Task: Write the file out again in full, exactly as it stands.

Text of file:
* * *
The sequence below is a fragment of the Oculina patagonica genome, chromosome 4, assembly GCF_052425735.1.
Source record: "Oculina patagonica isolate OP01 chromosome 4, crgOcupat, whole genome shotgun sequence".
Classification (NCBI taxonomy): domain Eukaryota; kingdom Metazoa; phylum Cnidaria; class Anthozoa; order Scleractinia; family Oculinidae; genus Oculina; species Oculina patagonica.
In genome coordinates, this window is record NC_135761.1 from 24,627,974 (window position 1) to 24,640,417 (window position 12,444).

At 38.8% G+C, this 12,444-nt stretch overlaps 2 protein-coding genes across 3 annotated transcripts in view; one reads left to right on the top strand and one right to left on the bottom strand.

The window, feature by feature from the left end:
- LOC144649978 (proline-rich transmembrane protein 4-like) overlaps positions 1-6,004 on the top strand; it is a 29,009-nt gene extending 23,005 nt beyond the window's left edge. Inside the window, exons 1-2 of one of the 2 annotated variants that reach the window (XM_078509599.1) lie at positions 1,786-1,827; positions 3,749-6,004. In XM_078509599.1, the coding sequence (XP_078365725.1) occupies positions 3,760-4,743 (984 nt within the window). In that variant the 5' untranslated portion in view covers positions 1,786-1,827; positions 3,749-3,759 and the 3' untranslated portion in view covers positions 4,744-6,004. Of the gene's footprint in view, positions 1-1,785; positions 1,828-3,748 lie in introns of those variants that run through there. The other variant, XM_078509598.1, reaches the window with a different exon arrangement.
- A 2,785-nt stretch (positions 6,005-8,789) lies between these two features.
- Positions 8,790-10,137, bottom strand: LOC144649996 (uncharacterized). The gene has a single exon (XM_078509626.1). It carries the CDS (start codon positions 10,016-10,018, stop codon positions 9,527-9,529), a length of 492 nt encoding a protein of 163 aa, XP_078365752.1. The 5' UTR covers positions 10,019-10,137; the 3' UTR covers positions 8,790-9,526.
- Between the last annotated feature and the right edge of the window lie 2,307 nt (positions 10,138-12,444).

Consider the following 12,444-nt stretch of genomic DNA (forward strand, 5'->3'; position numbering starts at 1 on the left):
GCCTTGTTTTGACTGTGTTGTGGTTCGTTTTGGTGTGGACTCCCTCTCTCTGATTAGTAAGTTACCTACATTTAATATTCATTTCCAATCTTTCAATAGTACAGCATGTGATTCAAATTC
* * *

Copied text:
The sequence below is a fragment of the Oculina patagonica genome, chromosome 4, assembly GCF_052425735.1.
Source record: "Oculina patagonica isolate OP01 chromosome 4, crgOcupat, whole genome shotgun sequence".
Classification (NCBI taxonomy): domain Eukaryota; kingdom Metazoa; phylum Cnidaria; class Anthozoa; order Scleractinia; family Oculinidae; genus Oculina; species Oculina patagonica.
In genome coordinates, this window is record NC_135761.1 from 24,627,974 (window position 1) to 24,640,417 (window position 12,444).

At 38.8% G+C, this 12,444-nt stretch overlaps 2 protein-coding genes across 3 annotated transcripts in view; one reads left to right on the top strand and one right to left on the bottom strand.

The window, feature by feature from the left end:
- LOC144649978 (proline-rich transmembrane protein 4-like) overlaps positions 1-6,004 on the top strand; it is a 29,009-nt gene extending 23,005 nt beyond the window's left edge. Inside the window, exons 1-2 of one of the 2 annotated variants that reach the window (XM_078509599.1) lie at positions 1,786-1,827; positions 3,749-6,004. In XM_078509599.1, the coding sequence (XP_078365725.1) occupies positions 3,760-4,743 (984 nt within the window). In that variant the 5' untranslated portion in view covers positions 1,786-1,827; positions 3,749-3,759 and the 3' untranslated portion in view covers positions 4,744-6,004. Of the gene's footprint in view, positions 1-1,785; positions 1,828-3,748 lie in introns of those variants that run through there. The other variant, XM_078509598.1, reaches the window with a different exon arrangement.
- A 2,785-nt stretch (positions 6,005-8,789) lies between these two features.
- Positions 8,790-10,137, bottom strand: LOC144649996 (uncharacterized). The gene has a single exon (XM_078509626.1). It carries the CDS (start codon positions 10,016-10,018, stop codon positions 9,527-9,529), a length of 492 nt encoding a protein of 163 aa, XP_078365752.1. The 5' UTR covers positions 10,019-10,137; the 3' UTR covers positions 8,790-9,526.
- Between the last annotated feature and the right edge of the window lie 2,307 nt (positions 10,138-12,444).

Consider the following 12,444-nt stretch of genomic DNA (forward strand, 5'->3'; position numbering starts at 1 on the left):
GCCTTGTTTTGACTGTGTTGTGGTTCGTTTTGGTGTGGACTCCCTCTCTCTGATTAGTAAGTTACCTACATTTAATATTCATTTCCAATCTTTCAATAGTACAGCATGTGATTCAAATTC